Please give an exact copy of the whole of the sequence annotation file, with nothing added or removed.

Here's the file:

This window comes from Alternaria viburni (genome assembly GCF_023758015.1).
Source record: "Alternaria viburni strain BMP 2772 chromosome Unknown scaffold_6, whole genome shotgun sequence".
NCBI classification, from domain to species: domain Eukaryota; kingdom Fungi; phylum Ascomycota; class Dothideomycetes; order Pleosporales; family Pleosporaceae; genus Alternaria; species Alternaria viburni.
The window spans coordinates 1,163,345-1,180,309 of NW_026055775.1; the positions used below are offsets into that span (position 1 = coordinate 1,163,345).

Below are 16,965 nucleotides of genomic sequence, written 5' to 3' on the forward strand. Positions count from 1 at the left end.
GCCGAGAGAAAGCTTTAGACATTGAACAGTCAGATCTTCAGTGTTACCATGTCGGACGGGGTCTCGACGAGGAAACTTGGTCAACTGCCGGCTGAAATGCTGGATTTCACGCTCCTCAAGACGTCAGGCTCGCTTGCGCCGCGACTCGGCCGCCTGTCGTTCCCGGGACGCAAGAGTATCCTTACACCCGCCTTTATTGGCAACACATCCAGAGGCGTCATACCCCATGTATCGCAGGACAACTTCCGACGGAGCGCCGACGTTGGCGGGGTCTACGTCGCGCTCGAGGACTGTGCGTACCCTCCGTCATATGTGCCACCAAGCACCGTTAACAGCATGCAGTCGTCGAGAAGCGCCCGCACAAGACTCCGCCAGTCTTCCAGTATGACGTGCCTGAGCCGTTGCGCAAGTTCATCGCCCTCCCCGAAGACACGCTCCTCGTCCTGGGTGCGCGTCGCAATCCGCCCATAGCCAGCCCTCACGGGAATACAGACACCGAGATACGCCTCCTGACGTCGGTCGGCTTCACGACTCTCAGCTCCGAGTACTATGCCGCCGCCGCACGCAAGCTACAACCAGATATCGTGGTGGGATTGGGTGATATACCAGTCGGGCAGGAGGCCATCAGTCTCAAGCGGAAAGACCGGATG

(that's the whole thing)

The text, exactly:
This window comes from Alternaria viburni (genome assembly GCF_023758015.1).
Source record: "Alternaria viburni strain BMP 2772 chromosome Unknown scaffold_6, whole genome shotgun sequence".
NCBI classification, from domain to species: domain Eukaryota; kingdom Fungi; phylum Ascomycota; class Dothideomycetes; order Pleosporales; family Pleosporaceae; genus Alternaria; species Alternaria viburni.
The window spans coordinates 1,163,345-1,180,309 of NW_026055775.1; the positions used below are offsets into that span (position 1 = coordinate 1,163,345).

Below are 16,965 nucleotides of genomic sequence, written 5' to 3' on the forward strand. Positions count from 1 at the left end.
GCCGAGAGAAAGCTTTAGACATTGAACAGTCAGATCTTCAGTGTTACCATGTCGGACGGGGTCTCGACGAGGAAACTTGGTCAACTGCCGGCTGAAATGCTGGATTTCACGCTCCTCAAGACGTCAGGCTCGCTTGCGCCGCGACTCGGCCGCCTGTCGTTCCCGGGACGCAAGAGTATCCTTACACCCGCCTTTATTGGCAACACATCCAGAGGCGTCATACCCCATGTATCGCAGGACAACTTCCGACGGAGCGCCGACGTTGGCGGGGTCTACGTCGCGCTCGAGGACTGTGCGTACCCTCCGTCATATGTGCCACCAAGCACCGTTAACAGCATGCAGTCGTCGAGAAGCGCCCGCACAAGACTCCGCCAGTCTTCCAGTATGACGTGCCTGAGCCGTTGCGCAAGTTCATCGCCCTCCCCGAAGACACGCTCCTCGTCCTGGGTGCGCGTCGCAATCCGCCCATAGCCAGCCCTCACGGGAATACAGACACCGAGATACGCCTCCTGACGTCGGTCGGCTTCACGACTCTCAGCTCCGAGTACTATGCCGCCGCCGCACGCAAGCTACAACCAGATATCGTGGTGGGATTGGGTGATATACCAGTCGGGCAGGAGGCCATCAGTCTCAAGCGGAAAGACCGGATG